A Bibliography for Anti-Racism: Reading Black Art
Books can kind of give people that first spark. It can kind of pull you in. The way art books are, the’re heavy on the visuals. They have a lot of pictures. The covers are all really beautifully designed. I think that really draws people in. I think if you can get drawn in a little bit by a book, you can expand your interest a lot further in that.Asmaa Walton, Detroit native, arts educator and ardent developer of the Black cultural archive
See Asmaa Walton’s book recommendations, within Reading Black Art, a non-exhaustive collection of resources on art, art history and visual culture of the African Diaspora.
Asmaa Walton is a Detroit native, arts educator and ardent developer of the Black cultural archive. Walton earned a bachelor of fine arts degree in art education from Michigan State University in 2017. Upon earning a master’s degree in art politics from New York University’s Tisch School of the Arts in 2018, Walton joined the Toledo Museum of Art as an Education and Engagement Intern. In the same year, she was appointed the museum’s first KeyBank Fellow in Diversity Leadership, a position where she identified opportunities for diversity and equity programming across museums and cultural institutions. In 2019, Walton was appointed Romare Bearden graduate Museum Fellow at the Saint Louis Art Museum. In February 2020, she established Black Art Library—a collection of publications, exhibition catalogues and theoretical texts about Black art and visual culture intended to become a public archive in a permanent space in Detroit.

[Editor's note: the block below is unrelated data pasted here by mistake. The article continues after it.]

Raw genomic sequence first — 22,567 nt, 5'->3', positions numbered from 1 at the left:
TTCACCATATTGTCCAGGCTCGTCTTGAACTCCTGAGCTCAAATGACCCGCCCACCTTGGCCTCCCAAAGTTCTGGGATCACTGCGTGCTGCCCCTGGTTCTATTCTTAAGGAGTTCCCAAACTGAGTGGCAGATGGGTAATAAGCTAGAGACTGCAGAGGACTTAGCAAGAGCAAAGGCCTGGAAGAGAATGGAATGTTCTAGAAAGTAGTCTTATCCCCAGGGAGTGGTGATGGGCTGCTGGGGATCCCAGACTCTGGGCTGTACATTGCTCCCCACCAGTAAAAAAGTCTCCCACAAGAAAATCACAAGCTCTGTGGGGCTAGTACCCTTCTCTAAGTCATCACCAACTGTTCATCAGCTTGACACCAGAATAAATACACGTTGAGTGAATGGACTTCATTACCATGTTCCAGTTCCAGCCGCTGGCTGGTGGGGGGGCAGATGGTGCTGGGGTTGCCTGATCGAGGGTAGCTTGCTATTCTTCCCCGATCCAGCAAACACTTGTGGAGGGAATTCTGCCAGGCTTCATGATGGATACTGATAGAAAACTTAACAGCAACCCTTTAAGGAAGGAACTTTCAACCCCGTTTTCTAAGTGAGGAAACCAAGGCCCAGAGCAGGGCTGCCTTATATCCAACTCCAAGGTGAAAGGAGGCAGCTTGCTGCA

Nine times out of 10 it’s a lot easier to see a Kerry James Marshall [painting] in a book or a magazine than it would be for you to actually go to a museum near you and be able to see one in person.Asmaa Walton